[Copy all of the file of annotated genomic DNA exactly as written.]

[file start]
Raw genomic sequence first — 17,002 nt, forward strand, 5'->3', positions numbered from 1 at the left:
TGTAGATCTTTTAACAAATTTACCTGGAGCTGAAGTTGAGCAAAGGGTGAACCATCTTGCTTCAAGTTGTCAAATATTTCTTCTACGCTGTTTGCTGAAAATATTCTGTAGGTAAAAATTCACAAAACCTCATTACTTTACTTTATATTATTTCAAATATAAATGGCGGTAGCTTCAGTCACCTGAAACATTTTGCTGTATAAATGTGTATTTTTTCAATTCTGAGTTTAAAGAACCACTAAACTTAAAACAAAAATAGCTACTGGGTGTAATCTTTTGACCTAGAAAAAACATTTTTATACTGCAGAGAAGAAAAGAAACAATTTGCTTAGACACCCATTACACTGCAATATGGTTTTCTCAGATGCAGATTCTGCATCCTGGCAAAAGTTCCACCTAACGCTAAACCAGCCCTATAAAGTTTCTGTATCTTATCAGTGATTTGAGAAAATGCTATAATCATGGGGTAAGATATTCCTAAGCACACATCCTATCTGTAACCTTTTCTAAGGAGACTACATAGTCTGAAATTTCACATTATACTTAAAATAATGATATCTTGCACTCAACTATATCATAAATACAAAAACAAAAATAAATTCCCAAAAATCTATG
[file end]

Raw genomic sequence first — 17,002 nt, forward strand, 5'->3', positions numbered from 1 at the left:
TGTAGATCTTTTAACAAATTTACCTGGAGCTGAAGTTGAGCAAAGGGTGAACCATCTTGCTTCAAGTTGTCAAATATTTCTTCTACGCTGTTTGCTGAAAATATTCTGTAGGTAAAAATTCACAAAACCTCATTACTTTACTTTATATTATTTCAAATATAAATGGCGGTAGCTTCAGTCACCTGAAACATTTTGCTGTATAAATGTGTATTTTTTCAATTCTGAGTTTAAAGAACCACTAAACTTAAAACAAAAATAGCTACTGGGTGTAATCTTTTGACCTAGAAAAAACATTTTTATACTGCAGAGAAGAAAAGAAACAATTTGCTTAGACACCCATTACACTGCAATATGGTTTTCTCAGATGCAGATTCTGCATCCTGGCAAAAGTTCCACCTAACGCTAAACCAGCCCTATAAAGTTTCTGTATCTTATCAGTGATTTGAGAAAATGCTATAATCATGGGGTAAGATATTCCTAAGCACACATCCTATCTGTAACCTTTTCTAAGGAGACTACATAGTCTGAAATTTCACATTATACTTAAAATAATGATATCTTGCACTCAACTATATCATAAATACAAAAACAAAAATAAATTCCCAAAAATCTATG